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Episode 10

Episode 10: Answering questions about Investing £1000 in coins

Posted on July 19, 2019 by The Coin Cabinet

 

We received some questions relating to how to invest £1000 in coins and we made a second video where some of these questions get answered.

 

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Transcription:

Hi there, and welcome to The Coin Cabinet YouTube channel. My name is Andreas Afeldt, and today we're going to answer some of your questions about investing 1000 pounds in coins.

We did a video about how to invest 1000 pounds in coins, but the first question we had was, why we did not mention anything about pre-Victorian Gold Sovereigns? Like the first sovereign that came out in 1817, was George III, and sovereigns were also minted during George IV, and William IV's reigns. So, why did we not mention those earlier sovereigns?

The reason for that is quite simply that for 1000 pounds, you only get one coin in VF grade. If you remember our investment thesis from the previous video, then our advice was to buy the best grade that your money could buy. And even though VF grade could be a nice attractive coin, in our opinion, from an investment point of view, it would be better to go for an EF coin from the 1840s, which you would get for 1000 pounds.

If you are interested in buying pre-Victorian Gold Sovereigns in extremely fine grade, I suggest you look at our video, How to Invest 10,000 Pounds in Gold Sovereigns, which is for the really serious coin collector, especially Gold Sovereign collector.

But to make our point even more clear, we still made the comparison. We put in the figures into our chart and let's have a look at the investing 1000 pounds in pre-Victorian Gold Sovereigns looks like. So, that is from the 1820s and the 1830s.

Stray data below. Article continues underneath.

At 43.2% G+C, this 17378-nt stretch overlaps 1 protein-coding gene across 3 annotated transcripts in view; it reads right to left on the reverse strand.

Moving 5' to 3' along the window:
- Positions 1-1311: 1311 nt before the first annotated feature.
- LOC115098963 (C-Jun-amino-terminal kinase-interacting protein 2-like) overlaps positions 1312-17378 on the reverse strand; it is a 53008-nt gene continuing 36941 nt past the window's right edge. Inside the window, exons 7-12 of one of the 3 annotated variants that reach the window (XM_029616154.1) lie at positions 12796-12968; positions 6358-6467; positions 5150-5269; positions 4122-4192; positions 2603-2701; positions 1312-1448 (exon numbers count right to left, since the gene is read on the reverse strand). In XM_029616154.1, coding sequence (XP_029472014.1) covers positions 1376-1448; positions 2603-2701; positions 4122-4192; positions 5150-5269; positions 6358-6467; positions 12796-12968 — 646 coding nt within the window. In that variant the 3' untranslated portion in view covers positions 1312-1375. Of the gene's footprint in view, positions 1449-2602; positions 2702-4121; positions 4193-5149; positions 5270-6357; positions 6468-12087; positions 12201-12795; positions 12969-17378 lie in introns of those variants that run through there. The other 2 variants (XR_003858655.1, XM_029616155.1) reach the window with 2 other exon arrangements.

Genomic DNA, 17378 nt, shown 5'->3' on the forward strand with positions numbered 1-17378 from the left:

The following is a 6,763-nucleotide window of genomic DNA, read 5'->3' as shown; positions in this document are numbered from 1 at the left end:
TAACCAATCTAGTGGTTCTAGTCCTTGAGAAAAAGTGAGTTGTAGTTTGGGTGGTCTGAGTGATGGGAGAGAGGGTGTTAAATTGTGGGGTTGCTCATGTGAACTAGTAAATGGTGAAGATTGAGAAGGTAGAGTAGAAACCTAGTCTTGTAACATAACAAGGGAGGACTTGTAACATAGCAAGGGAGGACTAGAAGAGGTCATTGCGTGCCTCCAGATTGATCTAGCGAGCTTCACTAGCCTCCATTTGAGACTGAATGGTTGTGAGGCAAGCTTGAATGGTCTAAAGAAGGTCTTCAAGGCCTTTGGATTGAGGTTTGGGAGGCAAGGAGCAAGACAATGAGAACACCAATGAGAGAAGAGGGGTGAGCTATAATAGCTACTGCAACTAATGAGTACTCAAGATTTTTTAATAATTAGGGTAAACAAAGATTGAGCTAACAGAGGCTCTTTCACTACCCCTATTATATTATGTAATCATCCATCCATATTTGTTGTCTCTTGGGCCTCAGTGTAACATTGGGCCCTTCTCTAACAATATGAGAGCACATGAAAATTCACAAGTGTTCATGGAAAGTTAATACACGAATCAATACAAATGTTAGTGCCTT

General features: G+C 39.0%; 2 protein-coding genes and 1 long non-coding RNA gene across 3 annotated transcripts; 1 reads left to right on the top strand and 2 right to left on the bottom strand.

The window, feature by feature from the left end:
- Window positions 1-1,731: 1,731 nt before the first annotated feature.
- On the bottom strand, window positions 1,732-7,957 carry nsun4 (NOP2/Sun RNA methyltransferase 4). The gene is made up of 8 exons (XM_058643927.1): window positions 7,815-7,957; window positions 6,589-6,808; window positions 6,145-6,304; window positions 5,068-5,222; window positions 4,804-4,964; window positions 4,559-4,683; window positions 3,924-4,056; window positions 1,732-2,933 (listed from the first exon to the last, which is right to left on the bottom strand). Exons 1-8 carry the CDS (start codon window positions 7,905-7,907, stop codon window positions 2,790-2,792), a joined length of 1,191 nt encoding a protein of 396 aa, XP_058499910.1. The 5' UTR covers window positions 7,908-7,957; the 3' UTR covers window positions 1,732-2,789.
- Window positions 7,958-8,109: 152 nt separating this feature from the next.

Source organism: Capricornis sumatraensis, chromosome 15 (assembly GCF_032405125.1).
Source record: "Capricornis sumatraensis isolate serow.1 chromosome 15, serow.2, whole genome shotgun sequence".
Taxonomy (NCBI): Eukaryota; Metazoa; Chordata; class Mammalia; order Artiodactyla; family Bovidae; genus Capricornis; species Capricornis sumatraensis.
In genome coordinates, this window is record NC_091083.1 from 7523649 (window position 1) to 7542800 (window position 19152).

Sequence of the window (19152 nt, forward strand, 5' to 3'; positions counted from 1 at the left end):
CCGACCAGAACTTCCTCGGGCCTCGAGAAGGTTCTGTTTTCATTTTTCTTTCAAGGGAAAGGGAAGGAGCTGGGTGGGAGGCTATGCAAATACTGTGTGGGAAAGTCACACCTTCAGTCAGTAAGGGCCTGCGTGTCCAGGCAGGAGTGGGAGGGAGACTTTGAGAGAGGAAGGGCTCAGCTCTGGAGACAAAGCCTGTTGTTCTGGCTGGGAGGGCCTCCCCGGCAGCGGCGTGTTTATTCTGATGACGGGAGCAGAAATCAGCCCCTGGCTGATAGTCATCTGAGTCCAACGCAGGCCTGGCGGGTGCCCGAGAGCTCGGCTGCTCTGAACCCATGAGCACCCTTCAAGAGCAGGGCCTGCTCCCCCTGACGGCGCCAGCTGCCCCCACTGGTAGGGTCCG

To highlight the point, we were making, we put the 1820s and 1830s Gold Sovereigns in with the mix of the other sovereigns, and we can see here that they had a pretty good performance, but still not as good as 1840s Gold Sovereigns. They both came in at 490% at the end of the 20 years. And what we can also see, these are the blue and the orange line, what we can also see is that their price did not follow the gold price in the same way. So, interesting thing to add to this chart.

I want to mention, as well, that this chart and the chart from the previous video, they are indexed, so that means the numbers here on the left, they are not pound figures, they basically mean that if 100 pounds went into all of these different coins in 1995, what would you have ended up with at the end of the 20 year period in 2015.

I hope this makes sense and that we answered the questions that you had. Feel free to post any other questions in the comments section below, and hop on our website if you have any other questions. Always feel free to give us a call to talk about coins, we're always happy to hear it. We're here for you. Thanks for watching, and look forward to see you soon. Bye, now.


 

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